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“𝙀𝙭𝙥𝙡𝙤𝙧𝙚, 𝙐𝙣𝙙𝙚𝙧𝙨𝙩𝙖𝙣𝙙 𝙖𝙣𝙙 𝙋𝙧𝙤𝙩𝙚𝙘𝙩”. This is the main goal of the celebration of the International Year of Caves and Karst 2021 (IYCK 2021) which is organized by the International Union of Speleology, a global organization of cave and karst explorers, scientists, managers and educators. This initiative aims to raise the level of understanding and respect for these critically important and widespread natural resources.
 
The Biodiversity Management Bureau calls for the participation of the citizenry to join the celebration of the #InternationalYearofCavesandKarst as it turns the spotlight on children and youth, whose views and voices are often ignored or absent in influence processes and decision-making. Through Children Writing for Children, an online creative writing workshop for young aspiring writers in Grades 4-6,will be held on November 15 - 19, 2021. The celebration aims to provide a meaningful opportunity for children and youth to understand and take action for these priceless natural resources.
 
In the Cordilleras, 3 caves are classified as Class I, as follows: Ganuway, Calao and Jessie caves. Likewise, 21 caves were classified as II to include, Tabong, Baulan, Banat Caves1 and 2, Guano, Quiling, Manonot, Rizalista, Manacota Underground River, Lussok, Allabang, Ahabang, Bellang, Malayugan Avvu, Aran, Tenedkaw, Longog, Aki, Sumaguing, Lumiang and Balangagan caves. Also, 11 caves classified as Class III are Sibud-sibud, Kaungugan, Angib, Agapang, Simembaan, Kimmatre, Kimmampana, Pang-ot, Dangwa, Ansagan, and Pangagawan Caves.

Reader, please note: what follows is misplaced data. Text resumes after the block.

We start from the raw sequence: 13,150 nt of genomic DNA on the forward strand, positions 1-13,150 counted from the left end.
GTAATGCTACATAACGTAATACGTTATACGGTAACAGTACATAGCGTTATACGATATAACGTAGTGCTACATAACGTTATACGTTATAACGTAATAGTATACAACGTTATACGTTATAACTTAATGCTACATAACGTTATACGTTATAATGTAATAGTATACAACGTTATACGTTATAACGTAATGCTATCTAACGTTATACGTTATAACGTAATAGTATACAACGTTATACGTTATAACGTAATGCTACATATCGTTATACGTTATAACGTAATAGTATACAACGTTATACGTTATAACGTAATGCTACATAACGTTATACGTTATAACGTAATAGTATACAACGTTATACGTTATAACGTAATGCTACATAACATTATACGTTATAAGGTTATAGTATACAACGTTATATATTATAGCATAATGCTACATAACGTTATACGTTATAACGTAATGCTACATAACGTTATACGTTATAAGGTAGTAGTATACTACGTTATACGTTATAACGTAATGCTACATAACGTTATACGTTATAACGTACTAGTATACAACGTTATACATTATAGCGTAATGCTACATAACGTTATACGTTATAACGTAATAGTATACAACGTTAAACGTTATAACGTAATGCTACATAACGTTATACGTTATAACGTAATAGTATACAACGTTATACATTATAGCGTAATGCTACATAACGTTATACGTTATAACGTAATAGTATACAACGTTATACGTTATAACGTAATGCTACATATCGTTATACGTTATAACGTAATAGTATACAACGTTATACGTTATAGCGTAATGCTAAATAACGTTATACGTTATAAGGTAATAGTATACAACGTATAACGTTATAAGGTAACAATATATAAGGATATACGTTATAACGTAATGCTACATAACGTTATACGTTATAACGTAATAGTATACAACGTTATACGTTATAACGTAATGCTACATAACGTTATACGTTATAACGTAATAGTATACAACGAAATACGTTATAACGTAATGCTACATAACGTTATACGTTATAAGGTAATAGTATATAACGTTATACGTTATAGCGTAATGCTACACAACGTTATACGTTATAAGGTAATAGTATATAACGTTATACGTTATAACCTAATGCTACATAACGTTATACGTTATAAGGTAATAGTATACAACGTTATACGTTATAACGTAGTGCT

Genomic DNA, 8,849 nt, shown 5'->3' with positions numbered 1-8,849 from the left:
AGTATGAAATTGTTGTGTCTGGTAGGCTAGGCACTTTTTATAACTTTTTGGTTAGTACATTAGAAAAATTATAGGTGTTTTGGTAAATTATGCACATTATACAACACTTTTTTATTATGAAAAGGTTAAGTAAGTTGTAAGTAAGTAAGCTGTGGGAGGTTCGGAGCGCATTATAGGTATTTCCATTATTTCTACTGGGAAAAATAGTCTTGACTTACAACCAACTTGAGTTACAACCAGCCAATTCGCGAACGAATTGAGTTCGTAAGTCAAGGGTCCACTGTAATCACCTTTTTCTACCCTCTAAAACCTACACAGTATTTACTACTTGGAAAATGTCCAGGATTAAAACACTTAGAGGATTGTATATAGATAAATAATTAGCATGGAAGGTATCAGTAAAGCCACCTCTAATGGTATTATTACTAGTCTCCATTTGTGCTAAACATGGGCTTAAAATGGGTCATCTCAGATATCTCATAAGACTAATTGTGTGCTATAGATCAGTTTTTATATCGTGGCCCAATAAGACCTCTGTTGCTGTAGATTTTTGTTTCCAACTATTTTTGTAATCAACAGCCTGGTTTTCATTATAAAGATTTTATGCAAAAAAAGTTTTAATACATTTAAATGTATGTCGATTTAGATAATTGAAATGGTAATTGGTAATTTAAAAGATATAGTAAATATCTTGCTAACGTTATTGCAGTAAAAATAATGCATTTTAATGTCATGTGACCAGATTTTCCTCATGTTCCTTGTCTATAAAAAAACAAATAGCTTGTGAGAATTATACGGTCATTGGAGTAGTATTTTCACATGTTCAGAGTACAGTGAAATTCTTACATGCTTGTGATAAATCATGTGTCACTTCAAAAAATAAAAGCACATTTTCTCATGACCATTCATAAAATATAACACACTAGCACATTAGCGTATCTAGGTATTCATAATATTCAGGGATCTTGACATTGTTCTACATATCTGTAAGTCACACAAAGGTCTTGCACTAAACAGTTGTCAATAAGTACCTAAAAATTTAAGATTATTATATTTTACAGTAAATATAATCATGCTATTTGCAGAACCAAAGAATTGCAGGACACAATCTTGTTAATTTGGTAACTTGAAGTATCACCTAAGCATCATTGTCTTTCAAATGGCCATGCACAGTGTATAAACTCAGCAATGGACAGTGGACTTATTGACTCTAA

These caves are treasures of the Cordillera region that need to be protected and preserved to sustain its beauty and natural rock formations.
 
Class I are caves with delicate and fragile geological formations, threatened species, archeological and paleontological values, and extremely hazardous conditions. Allowable use may include mapping, photography, educational and scientific purposes while the caves Classified as Class II are those with areas or portions which have hazardous conditions and contain sensitive geological, archaeological, cultural, historical and biological values or high quality ecosystem. It may be necessary to close sections of these caves seasonally or permanently. Particularly, it is open to experienced cavers or guided educational tours and visits. Also, Class III caves are generally safe to inexperienced visitor with no known threatened species, archeological, geological, natural history, cultural and historical values. These caves may also be utilized for economic purposes such as guano extraction and edible birds nest collection.